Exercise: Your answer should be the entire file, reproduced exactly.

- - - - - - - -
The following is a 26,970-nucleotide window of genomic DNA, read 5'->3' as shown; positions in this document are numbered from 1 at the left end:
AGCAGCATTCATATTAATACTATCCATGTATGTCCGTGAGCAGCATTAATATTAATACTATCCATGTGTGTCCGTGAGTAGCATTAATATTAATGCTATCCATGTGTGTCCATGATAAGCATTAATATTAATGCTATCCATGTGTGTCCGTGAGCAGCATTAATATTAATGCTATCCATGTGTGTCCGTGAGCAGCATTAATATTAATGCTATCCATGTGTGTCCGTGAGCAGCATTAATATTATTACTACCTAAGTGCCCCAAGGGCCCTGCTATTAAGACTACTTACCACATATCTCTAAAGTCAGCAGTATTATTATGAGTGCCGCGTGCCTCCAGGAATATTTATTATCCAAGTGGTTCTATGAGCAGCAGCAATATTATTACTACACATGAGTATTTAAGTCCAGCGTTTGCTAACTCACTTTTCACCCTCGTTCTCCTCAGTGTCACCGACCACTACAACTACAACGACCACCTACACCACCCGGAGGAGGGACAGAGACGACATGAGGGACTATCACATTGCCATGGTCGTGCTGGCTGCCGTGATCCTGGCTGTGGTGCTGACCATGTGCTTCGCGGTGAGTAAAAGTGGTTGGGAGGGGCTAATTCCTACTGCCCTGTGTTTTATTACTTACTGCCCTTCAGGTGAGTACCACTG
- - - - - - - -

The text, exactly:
The following is a 26,970-nucleotide window of genomic DNA, read 5'->3' as shown; positions in this document are numbered from 1 at the left end:
AGCAGCATTCATATTAATACTATCCATGTATGTCCGTGAGCAGCATTAATATTAATACTATCCATGTGTGTCCGTGAGTAGCATTAATATTAATGCTATCCATGTGTGTCCATGATAAGCATTAATATTAATGCTATCCATGTGTGTCCGTGAGCAGCATTAATATTAATGCTATCCATGTGTGTCCGTGAGCAGCATTAATATTAATGCTATCCATGTGTGTCCGTGAGCAGCATTAATATTATTACTACCTAAGTGCCCCAAGGGCCCTGCTATTAAGACTACTTACCACATATCTCTAAAGTCAGCAGTATTATTATGAGTGCCGCGTGCCTCCAGGAATATTTATTATCCAAGTGGTTCTATGAGCAGCAGCAATATTATTACTACACATGAGTATTTAAGTCCAGCGTTTGCTAACTCACTTTTCACCCTCGTTCTCCTCAGTGTCACCGACCACTACAACTACAACGACCACCTACACCACCCGGAGGAGGGACAGAGACGACATGAGGGACTATCACATTGCCATGGTCGTGCTGGCTGCCGTGATCCTGGCTGTGGTGCTGACCATGTGCTTCGCGGTGAGTAAAAGTGGTTGGGAGGGGCTAATTCCTACTGCCCTGTGTTTTATTACTTACTGCCCTTCAGGTGAGTACCACTG